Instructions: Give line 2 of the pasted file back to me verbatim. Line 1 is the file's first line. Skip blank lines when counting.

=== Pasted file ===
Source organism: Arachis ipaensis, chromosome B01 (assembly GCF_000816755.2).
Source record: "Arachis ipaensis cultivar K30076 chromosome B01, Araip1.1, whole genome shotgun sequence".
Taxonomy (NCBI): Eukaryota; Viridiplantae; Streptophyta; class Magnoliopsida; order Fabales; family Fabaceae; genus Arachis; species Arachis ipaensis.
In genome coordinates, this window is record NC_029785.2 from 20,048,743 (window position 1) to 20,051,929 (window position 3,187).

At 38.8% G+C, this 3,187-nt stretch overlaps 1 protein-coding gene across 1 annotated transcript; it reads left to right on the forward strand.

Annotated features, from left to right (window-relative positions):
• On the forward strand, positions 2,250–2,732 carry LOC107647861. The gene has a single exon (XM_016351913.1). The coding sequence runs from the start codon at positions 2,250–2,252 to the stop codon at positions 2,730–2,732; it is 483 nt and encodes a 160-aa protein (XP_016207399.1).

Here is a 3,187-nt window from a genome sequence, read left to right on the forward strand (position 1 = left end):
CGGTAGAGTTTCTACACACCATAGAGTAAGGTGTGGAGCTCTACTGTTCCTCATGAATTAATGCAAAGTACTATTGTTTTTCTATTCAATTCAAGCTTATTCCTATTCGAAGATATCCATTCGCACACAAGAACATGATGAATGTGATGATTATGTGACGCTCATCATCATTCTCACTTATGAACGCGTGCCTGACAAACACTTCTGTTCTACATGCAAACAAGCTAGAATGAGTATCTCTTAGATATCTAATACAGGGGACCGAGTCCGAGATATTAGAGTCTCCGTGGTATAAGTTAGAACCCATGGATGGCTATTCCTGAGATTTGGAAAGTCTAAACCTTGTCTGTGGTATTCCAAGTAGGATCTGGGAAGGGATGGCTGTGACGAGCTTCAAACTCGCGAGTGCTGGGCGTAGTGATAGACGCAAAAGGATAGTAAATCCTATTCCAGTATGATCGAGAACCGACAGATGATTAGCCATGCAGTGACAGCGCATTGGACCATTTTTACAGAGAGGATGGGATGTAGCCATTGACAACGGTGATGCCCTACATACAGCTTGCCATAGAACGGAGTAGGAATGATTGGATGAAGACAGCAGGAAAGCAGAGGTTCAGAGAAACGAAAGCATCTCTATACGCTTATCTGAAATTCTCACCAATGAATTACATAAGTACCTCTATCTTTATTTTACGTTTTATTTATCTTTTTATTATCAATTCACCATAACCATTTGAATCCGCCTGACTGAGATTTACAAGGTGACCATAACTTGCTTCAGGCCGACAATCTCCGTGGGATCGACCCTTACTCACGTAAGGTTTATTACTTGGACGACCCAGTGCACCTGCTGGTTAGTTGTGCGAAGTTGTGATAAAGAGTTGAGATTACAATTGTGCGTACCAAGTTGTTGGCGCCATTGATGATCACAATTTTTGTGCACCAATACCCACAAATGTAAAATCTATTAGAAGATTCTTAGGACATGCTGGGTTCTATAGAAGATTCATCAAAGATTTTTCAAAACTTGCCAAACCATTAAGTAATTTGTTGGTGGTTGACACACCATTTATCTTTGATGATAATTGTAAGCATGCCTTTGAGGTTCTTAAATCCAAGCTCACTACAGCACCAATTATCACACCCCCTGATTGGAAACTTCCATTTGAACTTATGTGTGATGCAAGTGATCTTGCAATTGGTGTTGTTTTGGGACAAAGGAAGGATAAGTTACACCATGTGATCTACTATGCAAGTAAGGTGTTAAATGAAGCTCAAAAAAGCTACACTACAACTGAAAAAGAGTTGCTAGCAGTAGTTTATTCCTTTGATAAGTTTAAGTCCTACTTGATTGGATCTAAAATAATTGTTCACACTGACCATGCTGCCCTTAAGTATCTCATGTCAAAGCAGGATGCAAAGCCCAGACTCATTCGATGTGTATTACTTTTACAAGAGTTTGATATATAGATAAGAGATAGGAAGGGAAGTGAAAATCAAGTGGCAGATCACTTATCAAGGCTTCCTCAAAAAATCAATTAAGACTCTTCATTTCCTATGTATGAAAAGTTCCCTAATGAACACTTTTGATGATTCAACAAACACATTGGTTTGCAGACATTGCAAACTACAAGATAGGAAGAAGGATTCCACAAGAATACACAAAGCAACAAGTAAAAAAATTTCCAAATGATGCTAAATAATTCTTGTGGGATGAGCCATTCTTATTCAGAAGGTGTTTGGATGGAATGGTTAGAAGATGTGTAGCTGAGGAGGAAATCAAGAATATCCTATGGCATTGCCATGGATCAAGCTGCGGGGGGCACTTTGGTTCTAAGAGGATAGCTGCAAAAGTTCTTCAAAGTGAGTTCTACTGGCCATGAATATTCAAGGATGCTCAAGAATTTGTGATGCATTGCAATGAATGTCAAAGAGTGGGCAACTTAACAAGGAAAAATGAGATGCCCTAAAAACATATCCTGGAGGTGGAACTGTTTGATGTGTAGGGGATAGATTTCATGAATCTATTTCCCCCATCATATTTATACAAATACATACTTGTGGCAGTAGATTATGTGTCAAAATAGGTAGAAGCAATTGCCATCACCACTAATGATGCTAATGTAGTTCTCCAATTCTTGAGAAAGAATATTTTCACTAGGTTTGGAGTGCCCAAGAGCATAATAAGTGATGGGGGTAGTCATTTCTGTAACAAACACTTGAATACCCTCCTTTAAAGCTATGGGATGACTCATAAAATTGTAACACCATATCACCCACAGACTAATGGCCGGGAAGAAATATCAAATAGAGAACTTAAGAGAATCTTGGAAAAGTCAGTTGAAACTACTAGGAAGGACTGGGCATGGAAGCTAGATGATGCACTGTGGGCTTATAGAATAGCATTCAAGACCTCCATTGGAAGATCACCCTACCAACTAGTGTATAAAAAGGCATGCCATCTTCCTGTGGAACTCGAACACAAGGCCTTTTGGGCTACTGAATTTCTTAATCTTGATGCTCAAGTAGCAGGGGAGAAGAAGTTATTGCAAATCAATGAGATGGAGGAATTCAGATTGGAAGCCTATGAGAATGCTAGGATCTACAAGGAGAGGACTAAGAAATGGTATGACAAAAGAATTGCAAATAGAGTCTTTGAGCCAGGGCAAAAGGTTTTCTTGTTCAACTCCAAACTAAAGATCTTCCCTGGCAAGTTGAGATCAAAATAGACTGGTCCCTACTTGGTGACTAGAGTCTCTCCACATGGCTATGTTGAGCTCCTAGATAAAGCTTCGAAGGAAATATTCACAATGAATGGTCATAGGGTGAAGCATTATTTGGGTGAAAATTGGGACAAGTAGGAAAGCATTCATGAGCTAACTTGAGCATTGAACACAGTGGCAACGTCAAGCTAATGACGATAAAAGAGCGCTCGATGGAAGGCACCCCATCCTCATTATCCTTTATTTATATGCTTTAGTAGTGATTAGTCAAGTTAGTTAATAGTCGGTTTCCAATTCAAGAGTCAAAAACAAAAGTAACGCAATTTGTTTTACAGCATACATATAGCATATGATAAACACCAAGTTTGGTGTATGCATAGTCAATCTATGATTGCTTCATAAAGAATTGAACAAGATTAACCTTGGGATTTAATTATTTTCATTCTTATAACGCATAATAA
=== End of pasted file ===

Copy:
Source record: "Arachis ipaensis cultivar K30076 chromosome B01, Araip1.1, whole genome shotgun sequence".